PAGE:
More bad news for Cash Plus investors
THERE is more bad news for the already disgruntled Cash Plus investors who are owed billions of dollars by the failed alternative investment scheme.
This is in the form of a Court of Appeal ruling which will see a large sum of money that could have gone to investors being paid out in fees and expenses to two former co-interim receiver managers and the auditing firm PricewaterhouseCoopers.
The ruling should not sit well with creditors who, according to court documents, are owed in excess of $26-billion.
Following the ruling, attorney Hugh Wildman, a former Cash Plus liquidator and trustee in bankruptcy, told Radio Jamaica that he would be taking the matter to the UK-based Privy Council, Jamaica's final appellate court.
A total of $286.8 million was owed by Cash Plus to the two men for their management of the assets of the failed company, following its collapse in early 2008, court documents stated. According to court papers, $39.5 million of that sum is for the men's fees.
Additional court documents show that $100 million has so far been paid out, leaving an outstanding amount of $185.8 million.
Wildman in his capacity as Cash Plus liquidator and trustee in bankruptcy, challenged under the Companies Act, the legality of the men's 2008 appointment by the Supreme Court.
He took the matter to the Court of Appeal, where a win would mean that no claim for payment could be made by the men. But with Wildman's loss, Cash Plus will now have to offload assets to make the outstanding payment.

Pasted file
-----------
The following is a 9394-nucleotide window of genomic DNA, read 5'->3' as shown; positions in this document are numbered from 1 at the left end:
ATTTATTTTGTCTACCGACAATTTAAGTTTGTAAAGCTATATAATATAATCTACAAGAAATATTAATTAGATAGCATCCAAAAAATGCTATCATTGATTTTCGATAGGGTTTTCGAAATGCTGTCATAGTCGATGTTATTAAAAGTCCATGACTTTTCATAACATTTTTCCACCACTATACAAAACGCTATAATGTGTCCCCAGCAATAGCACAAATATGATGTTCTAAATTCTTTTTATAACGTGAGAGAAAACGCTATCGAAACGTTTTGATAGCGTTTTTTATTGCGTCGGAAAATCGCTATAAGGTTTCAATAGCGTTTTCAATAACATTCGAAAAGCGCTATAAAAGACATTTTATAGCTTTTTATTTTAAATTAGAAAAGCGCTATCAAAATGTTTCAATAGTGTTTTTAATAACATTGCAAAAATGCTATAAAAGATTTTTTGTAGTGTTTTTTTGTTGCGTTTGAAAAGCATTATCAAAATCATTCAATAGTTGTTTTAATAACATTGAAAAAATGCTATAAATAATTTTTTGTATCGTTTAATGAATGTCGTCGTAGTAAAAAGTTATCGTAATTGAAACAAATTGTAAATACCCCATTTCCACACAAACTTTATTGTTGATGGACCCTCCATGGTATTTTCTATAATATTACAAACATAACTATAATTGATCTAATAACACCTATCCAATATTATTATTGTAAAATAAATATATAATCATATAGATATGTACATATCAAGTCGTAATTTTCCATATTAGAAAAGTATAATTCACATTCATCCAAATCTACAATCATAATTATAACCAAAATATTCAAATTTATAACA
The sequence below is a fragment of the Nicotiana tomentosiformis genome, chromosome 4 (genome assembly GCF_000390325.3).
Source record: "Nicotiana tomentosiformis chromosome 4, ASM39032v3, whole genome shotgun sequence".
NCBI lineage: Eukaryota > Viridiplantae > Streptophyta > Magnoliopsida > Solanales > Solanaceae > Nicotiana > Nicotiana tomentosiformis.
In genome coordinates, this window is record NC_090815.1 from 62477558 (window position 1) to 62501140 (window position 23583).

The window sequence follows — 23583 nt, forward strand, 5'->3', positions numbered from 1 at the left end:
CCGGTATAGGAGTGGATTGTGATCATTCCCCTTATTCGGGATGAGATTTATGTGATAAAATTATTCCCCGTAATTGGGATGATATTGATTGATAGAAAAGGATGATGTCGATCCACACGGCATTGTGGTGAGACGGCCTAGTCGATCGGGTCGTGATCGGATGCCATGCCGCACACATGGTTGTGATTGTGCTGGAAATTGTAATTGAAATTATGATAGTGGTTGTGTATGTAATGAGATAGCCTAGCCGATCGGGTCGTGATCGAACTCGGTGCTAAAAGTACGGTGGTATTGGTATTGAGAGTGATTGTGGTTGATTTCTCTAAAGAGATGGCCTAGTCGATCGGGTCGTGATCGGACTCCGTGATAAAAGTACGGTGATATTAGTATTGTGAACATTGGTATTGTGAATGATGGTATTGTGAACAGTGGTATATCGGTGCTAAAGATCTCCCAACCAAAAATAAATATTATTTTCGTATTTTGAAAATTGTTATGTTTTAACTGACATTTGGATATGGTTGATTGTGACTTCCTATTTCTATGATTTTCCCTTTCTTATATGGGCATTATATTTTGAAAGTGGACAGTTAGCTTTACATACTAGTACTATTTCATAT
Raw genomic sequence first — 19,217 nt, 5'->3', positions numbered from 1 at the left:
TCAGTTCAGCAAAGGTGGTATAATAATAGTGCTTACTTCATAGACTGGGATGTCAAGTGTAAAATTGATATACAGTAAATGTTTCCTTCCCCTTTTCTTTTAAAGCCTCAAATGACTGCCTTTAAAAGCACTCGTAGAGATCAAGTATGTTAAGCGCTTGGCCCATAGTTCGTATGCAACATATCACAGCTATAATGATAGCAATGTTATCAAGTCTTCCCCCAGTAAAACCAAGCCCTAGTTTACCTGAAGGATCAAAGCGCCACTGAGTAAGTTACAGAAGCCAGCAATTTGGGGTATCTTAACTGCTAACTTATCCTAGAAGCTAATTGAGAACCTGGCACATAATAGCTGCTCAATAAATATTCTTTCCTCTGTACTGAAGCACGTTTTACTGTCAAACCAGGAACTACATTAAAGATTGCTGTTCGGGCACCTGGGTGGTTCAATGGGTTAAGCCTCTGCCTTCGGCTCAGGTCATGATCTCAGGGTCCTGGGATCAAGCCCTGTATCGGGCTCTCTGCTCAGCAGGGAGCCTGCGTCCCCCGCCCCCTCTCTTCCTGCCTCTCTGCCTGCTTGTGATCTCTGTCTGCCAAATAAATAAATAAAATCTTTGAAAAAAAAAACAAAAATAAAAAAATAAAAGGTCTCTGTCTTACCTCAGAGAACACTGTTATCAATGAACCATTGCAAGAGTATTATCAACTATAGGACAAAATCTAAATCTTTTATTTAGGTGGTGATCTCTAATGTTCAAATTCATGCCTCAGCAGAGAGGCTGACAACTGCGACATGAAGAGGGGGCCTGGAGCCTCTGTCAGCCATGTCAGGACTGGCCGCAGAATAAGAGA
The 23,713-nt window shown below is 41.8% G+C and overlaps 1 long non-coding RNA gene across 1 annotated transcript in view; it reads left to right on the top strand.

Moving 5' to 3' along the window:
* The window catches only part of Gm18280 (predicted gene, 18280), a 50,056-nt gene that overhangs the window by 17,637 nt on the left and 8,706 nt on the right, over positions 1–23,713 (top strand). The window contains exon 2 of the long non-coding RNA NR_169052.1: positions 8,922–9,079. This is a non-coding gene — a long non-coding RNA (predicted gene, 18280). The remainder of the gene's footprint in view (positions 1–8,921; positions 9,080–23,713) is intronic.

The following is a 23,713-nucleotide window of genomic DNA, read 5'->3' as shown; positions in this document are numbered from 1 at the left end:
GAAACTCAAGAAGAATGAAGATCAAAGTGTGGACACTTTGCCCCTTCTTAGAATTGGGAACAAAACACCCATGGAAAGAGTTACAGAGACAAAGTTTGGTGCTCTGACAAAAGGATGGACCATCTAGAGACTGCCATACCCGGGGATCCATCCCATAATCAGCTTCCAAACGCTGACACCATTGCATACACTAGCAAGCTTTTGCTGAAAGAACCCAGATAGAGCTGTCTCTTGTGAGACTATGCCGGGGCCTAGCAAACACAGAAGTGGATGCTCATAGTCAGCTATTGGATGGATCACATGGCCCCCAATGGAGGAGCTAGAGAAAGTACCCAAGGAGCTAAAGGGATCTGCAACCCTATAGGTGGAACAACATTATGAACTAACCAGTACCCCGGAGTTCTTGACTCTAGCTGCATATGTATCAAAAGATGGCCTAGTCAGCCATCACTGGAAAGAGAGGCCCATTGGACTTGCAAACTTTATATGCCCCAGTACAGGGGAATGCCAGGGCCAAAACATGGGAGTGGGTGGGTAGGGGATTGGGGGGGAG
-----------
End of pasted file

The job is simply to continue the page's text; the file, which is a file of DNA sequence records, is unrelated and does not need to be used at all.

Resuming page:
Last week, Wildman told the Jamaica Observer in an interview that the company could not afford to make the payment.
He said that the money could have gone toward making payment to the hundreds of Cash Plus investors, some of whom have filed suit to recover money owed to them.
Cash Plus collapsed in 2008 following a cease and desist notice served in 2007 by the Financial Services Commission and the closure of its accounts by the National Commercial Bank.
In March 2008, a former Cash Plus officer described in court documents as 'Madam', had the High Court appoint the two men to help source Cash Plus assets and manage the affairs of the company so that debts to creditors could be honoured.
Both men were in October 2008 replaced by Wildman, who was appointed liquidator in April of that year. In challenging the men's appointment, Wildman also challenged the close to $300 million in fees and expenses that was approved by the High Court.
The matter was heard in the appellate court in April and judgement reserved then.
On Friday, the Court of Appeal noted that under the relevant provisions of section 213A of the Companies Act and part 51 of the Civil Procedure Rules, the lower court was entitled to appoint the former co-interim receiver managers, although no formal notice was given to Cash Plus.
The court also declared valid the approval of the fees and expenses.